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Question DetailsAsked on 11/29/2011

are replacement metal roofs energy efficient

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3 Answers


I am not a metal roofing expert, but we do a fair big of architectural copper work. We also do alot of custom gutters, so I know a little about the metals that are available.

First when you say "energy effecient" I am assuming you mean reflective, or in other words won't gain solar heat from the sun. Correct? If this is what you mean, then the answer is No, not ALL metal roofs are energy effecient.

A black metal roof will hold more heat than a white metal roof, making the black roof energy in-effecient. That heat may be transfered into the attic and/or living space. When it comes to pained metal, I work primarily with Kynar coated products. In my area these Kynar painted metals are distributed by a number of locations and Kynar is very common across the country, if not the world. I bring this up because Kynar has designed which of their colors are "Cool Colors" and will reflect solar heat gain.

I hope this helps, good luck!


Answered 8 years ago by ReliableAmericanRoof


Metal roof better then shingle roof but you can't have both . If you want energy sfficient roof use combination metal roof and insulation . You will have relible roof and good R value.
Serge Construction & cabinetry (919)295-4160

Answered 8 years ago by Serge Construction


A common misconception on sloped roofing is that reflectivity will make a big difference. It can and it can't depending on how your roof is engineered.

Is it a "Warm deck" or "cold deck" design? The term "deck" refers to the substrate. The substrate of a sloped roof is most often wood, in modern construction it is most often plywood. On buildings built before WWII, it was 1" dimensional lumber. For your refrence most sloped roofs, not all, are cold deck designs.

So what is the difference? Well, quite simply a cold deck design means that the substrate is cold. If you think of a simple traditional sloped roof you will find that the ceiling is most often insulated and the roof is ventilated. The ventilation evacuates and heated or humid air, while the insulation in the ceiling helps prevent thermal transfer from the attic space into the living space. A warm deck design is different in the fact that there is most often NOT any ventilation, and the insulation is at the substrate (at the deck). This insulation is what makes the deck design a warm deck.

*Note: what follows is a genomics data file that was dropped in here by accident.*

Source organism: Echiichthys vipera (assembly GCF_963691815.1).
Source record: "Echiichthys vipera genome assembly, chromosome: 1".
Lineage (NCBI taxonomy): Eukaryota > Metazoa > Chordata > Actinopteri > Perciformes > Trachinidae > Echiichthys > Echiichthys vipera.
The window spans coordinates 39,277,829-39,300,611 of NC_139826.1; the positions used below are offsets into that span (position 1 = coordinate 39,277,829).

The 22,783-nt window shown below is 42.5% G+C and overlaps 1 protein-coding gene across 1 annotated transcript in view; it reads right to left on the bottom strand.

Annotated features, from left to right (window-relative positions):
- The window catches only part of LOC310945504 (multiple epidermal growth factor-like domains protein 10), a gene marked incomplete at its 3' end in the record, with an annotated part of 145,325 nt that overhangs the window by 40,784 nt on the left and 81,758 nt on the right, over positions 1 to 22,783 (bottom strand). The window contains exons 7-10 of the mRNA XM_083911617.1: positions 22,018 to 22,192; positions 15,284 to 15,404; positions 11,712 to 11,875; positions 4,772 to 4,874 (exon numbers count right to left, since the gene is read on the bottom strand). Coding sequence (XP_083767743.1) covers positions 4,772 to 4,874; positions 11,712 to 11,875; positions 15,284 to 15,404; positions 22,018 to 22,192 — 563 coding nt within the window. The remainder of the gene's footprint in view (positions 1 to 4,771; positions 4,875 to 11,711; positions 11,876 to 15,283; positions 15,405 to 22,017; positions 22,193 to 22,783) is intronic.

So, why do I bring this up? Well for two reasons. In most cases I highly recommend sticking with what you have no, and honor the original architecture of your building. Mixing the two warm deck and cold deck designs creates a warm zone and this can create serious problems in the warm zone including wood rott and mold. The other reason I bring this up is because the solar heat gain on a properly ventilated attic space (cold deck design) is very very minimal.

I beleive it was the University of Illinois in conjunction with AirVent Inc. (I could be wrong about the two entities, this is off the top of my head) performed a study of a black asphalt shingle roof to a white asphalt shingle roof. The purpose of the study was to determine actual heat gain of a reflective roof, when properly ventilated. The conclusion was that the attic temprature difference of a properly ventilated white vs black roof was only 2 degrees. When the ventilation is allow to do its' job, it will do its' job well!

Therefore it is my opinion that reflectivity is not as important as ventilation (assuming your roof structure is a cold deck design.)


Answered 8 years ago by ReliableAmericanRoof

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